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How Fitness Centres Can Engage Independent Contractors Without Fear of ‘Risks’

Australia’s fitness industry has long preferred independent contractors over in-house employees as they’re easier for businesses to set up and manage. Recently however, gyms have been switching to traditional employment relationships as a way of limiting ‘risks’ in their operations, which frankly, leaves us baffled.

Fear of risk

KX Pilates, a rapidly growing fitness company based in Victoria, has recently converted all of its trainers into employees in all of their studios spread across five states, for fear of running into Fair Work and ATO issues in the future.

The reason: the blurred line that determines whether a worker is indeed an independent contractor or an employee. They believe that the ongoing ambiguity in classifying their workforce places their operations at risk. This in turn could limit business growth and creates uncertainty in planning and forecasting.

It’s worth mentioning here that the company spent hundreds of thousands to bring about this change.

Not the only solution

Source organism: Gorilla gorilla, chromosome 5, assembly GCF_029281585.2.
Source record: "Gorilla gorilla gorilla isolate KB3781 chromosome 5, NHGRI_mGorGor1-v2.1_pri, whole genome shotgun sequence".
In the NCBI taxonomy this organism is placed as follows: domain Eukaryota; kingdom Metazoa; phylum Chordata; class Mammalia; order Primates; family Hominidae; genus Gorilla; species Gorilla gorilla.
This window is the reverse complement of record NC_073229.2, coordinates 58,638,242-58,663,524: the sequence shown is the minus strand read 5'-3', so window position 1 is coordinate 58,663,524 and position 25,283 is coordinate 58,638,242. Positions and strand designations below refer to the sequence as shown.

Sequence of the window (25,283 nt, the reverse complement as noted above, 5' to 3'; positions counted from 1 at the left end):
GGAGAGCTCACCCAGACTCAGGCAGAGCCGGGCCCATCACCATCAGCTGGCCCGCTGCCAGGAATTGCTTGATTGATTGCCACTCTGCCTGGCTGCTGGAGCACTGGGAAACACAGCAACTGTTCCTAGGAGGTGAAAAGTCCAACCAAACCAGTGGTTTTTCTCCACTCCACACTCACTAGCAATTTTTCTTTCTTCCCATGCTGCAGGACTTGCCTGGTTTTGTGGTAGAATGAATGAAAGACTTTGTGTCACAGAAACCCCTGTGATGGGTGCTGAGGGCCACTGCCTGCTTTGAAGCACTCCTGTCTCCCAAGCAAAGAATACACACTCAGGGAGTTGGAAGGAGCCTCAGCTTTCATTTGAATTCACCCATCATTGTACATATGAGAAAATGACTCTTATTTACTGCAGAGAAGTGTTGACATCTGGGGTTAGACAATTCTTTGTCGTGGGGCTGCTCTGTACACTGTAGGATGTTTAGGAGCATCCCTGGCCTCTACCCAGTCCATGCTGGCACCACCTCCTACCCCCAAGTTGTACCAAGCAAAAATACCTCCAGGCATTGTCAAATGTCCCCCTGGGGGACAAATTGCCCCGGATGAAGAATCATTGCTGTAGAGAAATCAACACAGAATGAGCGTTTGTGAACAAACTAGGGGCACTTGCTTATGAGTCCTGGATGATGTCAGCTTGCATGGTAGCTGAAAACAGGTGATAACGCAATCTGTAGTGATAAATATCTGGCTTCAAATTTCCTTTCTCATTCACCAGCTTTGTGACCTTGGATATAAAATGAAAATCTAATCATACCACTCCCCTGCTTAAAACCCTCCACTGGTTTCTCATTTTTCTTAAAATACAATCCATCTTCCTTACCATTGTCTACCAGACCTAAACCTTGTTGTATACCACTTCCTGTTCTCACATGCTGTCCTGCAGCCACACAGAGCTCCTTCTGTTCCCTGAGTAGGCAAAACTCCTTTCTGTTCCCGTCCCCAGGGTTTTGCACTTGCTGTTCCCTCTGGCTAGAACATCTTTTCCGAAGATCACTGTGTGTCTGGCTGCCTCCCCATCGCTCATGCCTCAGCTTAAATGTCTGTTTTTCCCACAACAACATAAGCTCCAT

Needless to say, such a transition is drastic and not feasible or warranted for other fitness clubs. What the company did seems like a knee jerk reaction that may not consider best practice, and it could actually have the negative effect of putting them in the jurisdiction of the FWO and other regulators.

The majority of fitness trainers are independent contractors for good reason. Gym memberships constantly fluctuate, so flexibility in work hours is key for both trainer and owner to maximise worker availability. Moreover, the additional costs involved with permanent staff is also a considerable concern.

At Certica, we believe you can have your cake, and eat it too. Fitness centres and other businesses can take advantage of engaging independent contractors, who in turn can still receive benefits that are normally afforded only to employees, such as superannuation and WorkCover.

It all depends on having a system in place that manages the required compliances laid out by the FWO, as well as other statutory obligations, to ensure a contracting relationship is observed and maintained, both in paper and in practice.

Win-win is possible

We might have to wait a long time before we can hope to see the contractor-vs-employee debate settled once and for all. Nevertheless, there’s certainly a way for organisations to address any perceived fears with their contractor workforce. Risks can be mitigated by carefully examining current processes and policies, and then applying the corresponding compliant measures.

If you have concerns about your own contracting arrangements, we urge you to seek industrial relations advice – our IR Champions are always ready to help.

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